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Date Created
2018

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Engineering a proteoliposome transporter to capture radioactive cesium from water

Description

Radioactive cesium (137Cs), released from nuclear power plants and nuclear accidental releases, is a problem due to difficulties regarding its removal. Efforts have been focused on removing cesium and the remediation of the contaminated environment. Traditional treatment techniques include Prussian

Radioactive cesium (137Cs), released from nuclear power plants and nuclear accidental releases, is a problem due to difficulties regarding its removal. Efforts have been focused on removing cesium and the remediation of the contaminated environment. Traditional treatment techniques include Prussian blue and nano zero-valent ion (nZVI) and nano-Fe/Cu particles to remove Cs from water; however, they are not efficient at removing Cs when present at low concentrations of about 10 parts-per-billion (ppb), typical of concentrations found in the radioactive contaminated sites.

The objective of this study was to develop an innovative and simple method to remove Cs+ present at low concentrations by engineering a proteoliposome transporter composed of an uptake protein reconstituted into a liposome vesicle. To achieve this, the uptake protein, Kup, from E. coli, was isolated through protein extraction and purification procedures. The new and simple extraction methodology developed in this study was highly efficient and resulted in purified Kup at ~1 mg/mL. A new method was also developed to insert purified Kup protein into the bilayers of liposome vesicles. Finally, removal of CsCl (10 and 100 ppb) was demonstrated by spiking the constructed proteoliposome in lab-fortified water, followed by incubation and ultracentrifugation, and measuring Cs+ with inductively coupled plasma mass spectrometry (ICP-MS).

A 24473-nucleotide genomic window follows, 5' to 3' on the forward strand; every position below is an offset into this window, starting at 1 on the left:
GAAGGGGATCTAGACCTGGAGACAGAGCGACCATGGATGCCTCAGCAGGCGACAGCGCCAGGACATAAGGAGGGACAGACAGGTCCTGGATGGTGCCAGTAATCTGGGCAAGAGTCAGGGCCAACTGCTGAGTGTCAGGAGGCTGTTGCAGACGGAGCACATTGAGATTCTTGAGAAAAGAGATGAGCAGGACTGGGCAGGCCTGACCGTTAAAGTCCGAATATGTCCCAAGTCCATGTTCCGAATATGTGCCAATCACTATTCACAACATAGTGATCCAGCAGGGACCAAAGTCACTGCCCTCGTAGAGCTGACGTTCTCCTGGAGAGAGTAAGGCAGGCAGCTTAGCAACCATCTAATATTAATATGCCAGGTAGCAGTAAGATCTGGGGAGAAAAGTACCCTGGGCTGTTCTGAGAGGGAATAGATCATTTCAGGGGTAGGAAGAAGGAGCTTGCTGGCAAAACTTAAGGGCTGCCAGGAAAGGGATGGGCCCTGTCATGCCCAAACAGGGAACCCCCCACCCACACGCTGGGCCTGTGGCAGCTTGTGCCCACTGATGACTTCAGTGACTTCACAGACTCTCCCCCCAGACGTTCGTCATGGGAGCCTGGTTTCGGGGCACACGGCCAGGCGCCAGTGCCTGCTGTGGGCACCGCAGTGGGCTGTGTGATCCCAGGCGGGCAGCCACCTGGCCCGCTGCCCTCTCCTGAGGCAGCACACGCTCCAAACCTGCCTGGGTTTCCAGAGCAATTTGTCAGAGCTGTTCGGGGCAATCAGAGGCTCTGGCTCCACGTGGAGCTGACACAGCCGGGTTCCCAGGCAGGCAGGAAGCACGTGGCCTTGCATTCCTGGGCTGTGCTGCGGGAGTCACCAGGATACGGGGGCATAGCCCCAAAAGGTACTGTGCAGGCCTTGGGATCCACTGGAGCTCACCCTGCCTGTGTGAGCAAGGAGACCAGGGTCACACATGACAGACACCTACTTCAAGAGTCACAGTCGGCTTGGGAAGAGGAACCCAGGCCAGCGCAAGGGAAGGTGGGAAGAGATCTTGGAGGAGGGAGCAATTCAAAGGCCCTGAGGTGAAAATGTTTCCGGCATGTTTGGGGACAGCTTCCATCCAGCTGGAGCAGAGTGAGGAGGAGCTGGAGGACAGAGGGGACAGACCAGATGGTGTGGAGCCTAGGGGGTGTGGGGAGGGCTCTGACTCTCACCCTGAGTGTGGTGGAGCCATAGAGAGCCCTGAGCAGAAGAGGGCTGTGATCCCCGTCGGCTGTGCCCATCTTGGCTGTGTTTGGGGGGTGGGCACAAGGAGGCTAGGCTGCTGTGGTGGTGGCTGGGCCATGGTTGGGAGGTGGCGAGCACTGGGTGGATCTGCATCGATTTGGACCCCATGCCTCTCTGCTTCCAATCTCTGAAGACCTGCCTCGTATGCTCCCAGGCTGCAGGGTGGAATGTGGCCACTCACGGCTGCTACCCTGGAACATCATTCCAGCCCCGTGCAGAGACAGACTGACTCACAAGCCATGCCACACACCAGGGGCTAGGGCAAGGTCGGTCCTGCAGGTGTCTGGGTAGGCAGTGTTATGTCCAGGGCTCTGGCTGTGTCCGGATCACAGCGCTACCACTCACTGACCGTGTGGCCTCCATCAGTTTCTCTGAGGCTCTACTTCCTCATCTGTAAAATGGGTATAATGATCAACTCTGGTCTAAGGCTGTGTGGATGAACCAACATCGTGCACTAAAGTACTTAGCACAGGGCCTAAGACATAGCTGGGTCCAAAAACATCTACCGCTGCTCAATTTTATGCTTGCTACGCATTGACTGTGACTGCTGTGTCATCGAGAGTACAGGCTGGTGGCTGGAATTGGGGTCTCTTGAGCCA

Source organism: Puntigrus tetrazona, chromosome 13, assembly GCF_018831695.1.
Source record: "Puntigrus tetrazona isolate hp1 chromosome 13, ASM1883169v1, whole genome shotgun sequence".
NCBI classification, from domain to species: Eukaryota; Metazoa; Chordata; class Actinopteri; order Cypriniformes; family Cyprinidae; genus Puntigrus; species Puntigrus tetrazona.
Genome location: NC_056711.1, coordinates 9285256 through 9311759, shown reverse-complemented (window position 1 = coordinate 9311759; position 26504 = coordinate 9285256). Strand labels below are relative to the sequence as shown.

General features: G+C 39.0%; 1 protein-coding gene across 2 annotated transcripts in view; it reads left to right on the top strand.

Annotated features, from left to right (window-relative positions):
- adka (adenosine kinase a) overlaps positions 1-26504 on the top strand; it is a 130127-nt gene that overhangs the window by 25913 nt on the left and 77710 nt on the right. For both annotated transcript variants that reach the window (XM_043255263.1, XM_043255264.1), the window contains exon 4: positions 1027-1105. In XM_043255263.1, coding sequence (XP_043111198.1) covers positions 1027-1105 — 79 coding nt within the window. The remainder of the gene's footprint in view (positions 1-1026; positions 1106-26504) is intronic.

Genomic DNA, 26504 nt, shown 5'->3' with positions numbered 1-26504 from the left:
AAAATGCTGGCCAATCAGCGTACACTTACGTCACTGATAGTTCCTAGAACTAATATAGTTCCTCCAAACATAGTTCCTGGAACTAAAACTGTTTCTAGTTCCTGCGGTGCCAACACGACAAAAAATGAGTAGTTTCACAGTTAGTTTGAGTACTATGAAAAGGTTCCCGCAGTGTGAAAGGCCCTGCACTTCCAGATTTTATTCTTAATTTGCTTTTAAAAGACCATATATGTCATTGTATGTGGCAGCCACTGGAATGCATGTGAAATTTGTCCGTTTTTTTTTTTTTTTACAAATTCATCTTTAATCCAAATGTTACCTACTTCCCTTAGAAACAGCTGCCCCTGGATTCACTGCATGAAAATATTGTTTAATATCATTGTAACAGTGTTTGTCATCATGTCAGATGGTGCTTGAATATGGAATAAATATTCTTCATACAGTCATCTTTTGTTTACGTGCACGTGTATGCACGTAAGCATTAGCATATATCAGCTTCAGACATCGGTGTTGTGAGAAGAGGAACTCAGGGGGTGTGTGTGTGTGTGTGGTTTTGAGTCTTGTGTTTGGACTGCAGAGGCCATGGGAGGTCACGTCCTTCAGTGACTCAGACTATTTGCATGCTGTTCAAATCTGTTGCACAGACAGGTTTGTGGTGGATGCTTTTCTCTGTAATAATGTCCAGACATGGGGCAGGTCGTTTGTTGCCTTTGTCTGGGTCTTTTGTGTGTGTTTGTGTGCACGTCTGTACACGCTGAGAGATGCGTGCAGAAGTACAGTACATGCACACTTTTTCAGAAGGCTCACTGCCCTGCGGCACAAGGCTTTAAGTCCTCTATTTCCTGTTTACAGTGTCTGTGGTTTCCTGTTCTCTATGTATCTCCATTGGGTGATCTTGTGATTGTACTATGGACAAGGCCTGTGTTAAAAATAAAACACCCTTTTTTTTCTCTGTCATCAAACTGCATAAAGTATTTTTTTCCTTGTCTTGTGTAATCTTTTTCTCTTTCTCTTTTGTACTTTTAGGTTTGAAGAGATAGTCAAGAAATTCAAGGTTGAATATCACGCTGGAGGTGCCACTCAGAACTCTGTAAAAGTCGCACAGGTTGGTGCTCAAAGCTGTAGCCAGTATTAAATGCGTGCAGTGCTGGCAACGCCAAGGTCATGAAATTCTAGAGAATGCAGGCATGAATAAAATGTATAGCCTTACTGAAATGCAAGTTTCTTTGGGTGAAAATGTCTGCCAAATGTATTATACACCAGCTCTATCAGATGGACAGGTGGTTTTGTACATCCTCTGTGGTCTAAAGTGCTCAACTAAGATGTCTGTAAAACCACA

The ICP-MS results from testing water contaminated with 100 ppb CsCl, revealed that adding 0.1 – 8 mL of Kup proteoliposome resulted in 0.29 – 12.7% Cs removal. Addition of 0.1 – 2 mL of proteoliposome to water contaminated with 10 ppb CsCl resulted in 0.65 – 3.43% Cs removal. These removal efficiencies were greater than the control, liposome with no protein.

A linear relationship was observed between the amount of proteoliposome added to the contaminated water and removal percentage. Consequently, by adding more volumes of proteoliposome, removal can be simply improved. This suggests that with ~ 60-70 mL of proteoliposome, removal of about 90% can be achieved. The novel technique developed herein is a contribution to emerging technologies in the water and wastewater treatment industry.

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Date Created
2018

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Use of granular activated carbon and carbon block filters at municipal and point of use drinking water treatment for removal of organics

Description

Activated Carbon has been used for decades to remove organics from water at large scale in municipal water treatment as well as at small scale in Point of Use (POU) and Point of Entry (POE) water treatment. This study focused

Activated Carbon has been used for decades to remove organics from water at large scale in municipal water treatment as well as at small scale in Point of Use (POU) and Point of Entry (POE) water treatment. This study focused on Granular Activated Carbon (GAC) and also activated Carbon Block (CB) were studied.